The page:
Orange Alert

B.A. in Creative Writing

Syracuse University has a long and storied history of nurturing great writers. From Stephen Crane and Shirley Jackson to Joyce Carol Oates and Nana Adjei-Brenyah, students have made good use of the Syracuse winters to hone their craft and explore their imaginations. The result has been books as varied in styles as they are in subjects----SU authors have critiqued the ills of society, explored human frailties and strengths, and probed the psychological depths of horror and mystery.

The Creative Writing Major in the English and Textual Studies Department is designed for students who want to be part of this tradition and have an intense interest in cultivating the skills, knowledge and inventiveness needed to write creative nonfiction, fiction, and poetry. This 30-credit major combines a grounding in literary study with a workshop-style focus on writing. Students will learn to use language to create complex and emotionally powerful work. Required classes include literature classes, and creative writing workshops and craft classes in at least two genres. It is our belief that all writers need to be readers. To that end, the classes, even the workshops, balance reading historical and contemporary literature with the practice of writing.

For those students already committed to a demanding major, but still interested in creative writing, the 18-credit minor is an excellent alternative to the major. Comprised of three workshops and three craft classes, the minor will provide students with a focused creative writing experience.

The renowned MFA in Creative Writing program provides a myriad of resources for undergraduate students to draw from, including a well-established reading series (The Raymond Carver Reading Series, opportunities for students to meet with visiting writers, highly talented graduate students who will help guide undergraduates, an undergraduate creative writing club “Write Out,” and, most importantly, the opportunity to work closely with highly accomplished writers, including Mona Awad, Dana Spiotta, Jonathan Dee, Brooks Haxton, Bruce Smith, Matt Grzecki, Sarah Harwell and Christopher Kennedy.

First-year students can choose to live in the Creative Writing Learning Living Community (LLC), where they can meet fellow students and create friendships, network with faculty and established authors through public readings and LLC dinners, and explore their passion for reading and writing poetry, fiction, graphic novels, creative nonfiction or any other types of writing.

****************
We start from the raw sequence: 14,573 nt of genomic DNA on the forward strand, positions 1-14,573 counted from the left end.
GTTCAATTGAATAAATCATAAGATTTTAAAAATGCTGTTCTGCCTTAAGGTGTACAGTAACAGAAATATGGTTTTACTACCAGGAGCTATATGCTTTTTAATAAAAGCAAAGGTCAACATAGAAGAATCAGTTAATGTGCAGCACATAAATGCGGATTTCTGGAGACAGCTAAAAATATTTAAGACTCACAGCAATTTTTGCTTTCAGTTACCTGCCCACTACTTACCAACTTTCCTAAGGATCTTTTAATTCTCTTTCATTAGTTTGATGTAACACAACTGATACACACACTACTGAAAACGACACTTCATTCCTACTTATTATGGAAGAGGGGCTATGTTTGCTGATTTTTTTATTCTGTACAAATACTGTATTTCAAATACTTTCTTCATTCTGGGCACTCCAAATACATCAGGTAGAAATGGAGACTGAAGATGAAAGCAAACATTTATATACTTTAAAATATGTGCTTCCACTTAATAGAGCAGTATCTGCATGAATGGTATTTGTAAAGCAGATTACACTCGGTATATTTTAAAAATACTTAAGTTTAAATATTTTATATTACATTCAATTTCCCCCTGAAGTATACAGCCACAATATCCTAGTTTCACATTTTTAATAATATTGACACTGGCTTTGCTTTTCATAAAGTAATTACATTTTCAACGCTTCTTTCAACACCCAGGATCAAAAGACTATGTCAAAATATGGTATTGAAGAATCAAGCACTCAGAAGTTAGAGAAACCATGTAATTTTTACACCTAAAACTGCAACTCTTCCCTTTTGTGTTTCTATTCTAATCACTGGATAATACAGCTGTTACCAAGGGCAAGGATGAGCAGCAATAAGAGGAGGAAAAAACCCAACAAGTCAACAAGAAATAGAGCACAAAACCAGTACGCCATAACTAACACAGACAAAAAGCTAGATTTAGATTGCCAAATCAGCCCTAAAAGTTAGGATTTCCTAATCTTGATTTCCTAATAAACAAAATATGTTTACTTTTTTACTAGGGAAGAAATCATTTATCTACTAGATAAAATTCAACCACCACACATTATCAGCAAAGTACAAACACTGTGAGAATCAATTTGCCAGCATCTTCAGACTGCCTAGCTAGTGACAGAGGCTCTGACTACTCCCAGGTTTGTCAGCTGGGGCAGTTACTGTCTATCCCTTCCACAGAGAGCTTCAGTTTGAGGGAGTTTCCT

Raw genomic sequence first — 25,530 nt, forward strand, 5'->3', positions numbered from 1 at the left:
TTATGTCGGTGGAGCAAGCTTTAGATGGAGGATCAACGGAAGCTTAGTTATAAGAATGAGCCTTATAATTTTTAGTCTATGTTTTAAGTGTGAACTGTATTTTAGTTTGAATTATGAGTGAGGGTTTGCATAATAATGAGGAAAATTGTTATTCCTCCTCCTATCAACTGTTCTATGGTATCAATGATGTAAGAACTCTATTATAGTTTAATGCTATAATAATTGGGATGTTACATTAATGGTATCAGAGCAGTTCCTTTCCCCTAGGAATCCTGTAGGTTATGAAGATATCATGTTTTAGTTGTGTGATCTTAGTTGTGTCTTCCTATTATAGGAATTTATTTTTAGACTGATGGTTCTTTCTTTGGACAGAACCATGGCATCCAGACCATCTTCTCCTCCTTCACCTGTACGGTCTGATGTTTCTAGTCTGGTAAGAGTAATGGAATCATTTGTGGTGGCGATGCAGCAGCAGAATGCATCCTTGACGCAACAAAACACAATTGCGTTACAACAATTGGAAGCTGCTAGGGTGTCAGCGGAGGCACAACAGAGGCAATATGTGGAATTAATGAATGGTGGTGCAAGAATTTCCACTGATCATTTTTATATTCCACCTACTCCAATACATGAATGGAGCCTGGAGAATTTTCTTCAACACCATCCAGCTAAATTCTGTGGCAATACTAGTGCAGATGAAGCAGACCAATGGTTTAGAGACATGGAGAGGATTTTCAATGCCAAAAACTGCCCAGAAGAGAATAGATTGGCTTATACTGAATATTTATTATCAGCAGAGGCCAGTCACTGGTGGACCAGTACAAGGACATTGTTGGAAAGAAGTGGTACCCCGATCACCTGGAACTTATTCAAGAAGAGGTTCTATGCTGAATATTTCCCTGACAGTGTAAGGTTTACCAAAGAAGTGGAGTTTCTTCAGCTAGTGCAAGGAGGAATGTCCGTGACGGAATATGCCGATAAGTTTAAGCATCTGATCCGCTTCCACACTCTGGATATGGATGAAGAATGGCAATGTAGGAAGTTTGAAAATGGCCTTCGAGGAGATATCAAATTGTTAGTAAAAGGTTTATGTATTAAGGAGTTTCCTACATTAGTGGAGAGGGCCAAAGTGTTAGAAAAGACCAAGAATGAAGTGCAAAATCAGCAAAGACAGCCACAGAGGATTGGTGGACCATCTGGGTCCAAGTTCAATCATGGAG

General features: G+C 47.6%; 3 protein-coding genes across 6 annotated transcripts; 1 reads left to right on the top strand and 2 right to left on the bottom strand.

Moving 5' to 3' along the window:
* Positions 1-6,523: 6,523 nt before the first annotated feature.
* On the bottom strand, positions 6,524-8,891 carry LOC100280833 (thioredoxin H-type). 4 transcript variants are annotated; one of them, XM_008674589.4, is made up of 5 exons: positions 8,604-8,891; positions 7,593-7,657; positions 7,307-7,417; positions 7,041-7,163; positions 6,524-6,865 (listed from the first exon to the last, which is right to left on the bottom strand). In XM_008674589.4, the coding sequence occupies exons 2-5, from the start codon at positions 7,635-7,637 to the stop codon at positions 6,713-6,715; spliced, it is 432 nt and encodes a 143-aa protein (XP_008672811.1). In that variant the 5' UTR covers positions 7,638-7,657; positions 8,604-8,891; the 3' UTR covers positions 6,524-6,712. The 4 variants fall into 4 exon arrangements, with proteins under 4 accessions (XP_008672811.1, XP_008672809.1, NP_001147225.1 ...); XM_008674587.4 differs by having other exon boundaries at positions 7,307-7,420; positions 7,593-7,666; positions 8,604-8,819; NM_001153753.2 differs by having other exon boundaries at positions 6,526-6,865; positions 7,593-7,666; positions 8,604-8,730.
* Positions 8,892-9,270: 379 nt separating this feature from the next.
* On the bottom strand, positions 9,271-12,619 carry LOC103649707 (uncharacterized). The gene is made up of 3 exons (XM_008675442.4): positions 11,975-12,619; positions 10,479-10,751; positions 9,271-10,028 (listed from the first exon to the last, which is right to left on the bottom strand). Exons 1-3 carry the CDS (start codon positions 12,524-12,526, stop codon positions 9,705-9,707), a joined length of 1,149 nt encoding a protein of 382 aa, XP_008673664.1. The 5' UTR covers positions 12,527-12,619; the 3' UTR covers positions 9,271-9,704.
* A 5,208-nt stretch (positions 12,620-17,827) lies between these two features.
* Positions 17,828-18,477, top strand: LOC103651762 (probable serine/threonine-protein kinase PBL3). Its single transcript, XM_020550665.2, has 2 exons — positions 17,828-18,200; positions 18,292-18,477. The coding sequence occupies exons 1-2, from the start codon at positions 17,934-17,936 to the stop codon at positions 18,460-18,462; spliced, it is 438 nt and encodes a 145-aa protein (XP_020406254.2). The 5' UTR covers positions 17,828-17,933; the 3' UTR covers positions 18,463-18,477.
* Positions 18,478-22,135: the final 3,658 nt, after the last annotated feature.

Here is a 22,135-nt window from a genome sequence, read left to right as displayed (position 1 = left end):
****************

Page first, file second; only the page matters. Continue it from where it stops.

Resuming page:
The major has been designed to pair with a number of other majors—yes, majors you would expect, like journalism and history—but also Pre-med, information science, biology, physics, philosophy, political science, art history, African-American Studies, illustration, religion, photography, drama and even Applied Mathematics! Creative writers publish their creative work, but they are also in demand in the fields of publishing, public relations, marketing, advertising, web design, media design, branding, social media communications, teaching, publishing, editing, grant writing, journalism, technical writing, health care professions, and computer science. Nearly every profession is in need of highly skilled writers to interpret technical fields to the general public, to create compelling stories, and to compress and synthesize information so that it is gripping and persuasive. And all writers need subjects and a breadth of knowledge in order to write about issues that matter to an audience.

Finally, Creative Writing is committed to fostering an inclusive, diverse community of readers and writers. Required readings are deliberately chosen to represent various cultures, classes, modes of experience, and cultures. As a student you will be encouraged to partake in one of literature’s highest goals—to give voice to a plurality of experiences and world views.

If you’re interested in learning more, please contact Sarah Harwell at

If you would like to declare the major or minor, please contact Katherine Kidd at

Student Learning Outcomes

  • Students will show the ability to read closely and analyze texts across historical periods and in various genres.
  • Student will be able to recognize and express the aesthetic qualities of literature and a knowledge of literary forms.
  • Students will be able to recognize and produce good writing and explain what literary aspects make it good.
  • Students will demonstrate a knowledge of critical approaches and methods of interpretation.
  • Students will improve their own work through self-conscious and analytical processes.
  • They will be able to discuss peer work and other written texts in a thoughtful and constructive manner.
  • Students will exhibit an awareness of how these skills are necessary for employment and graduate study in a wide range of fields.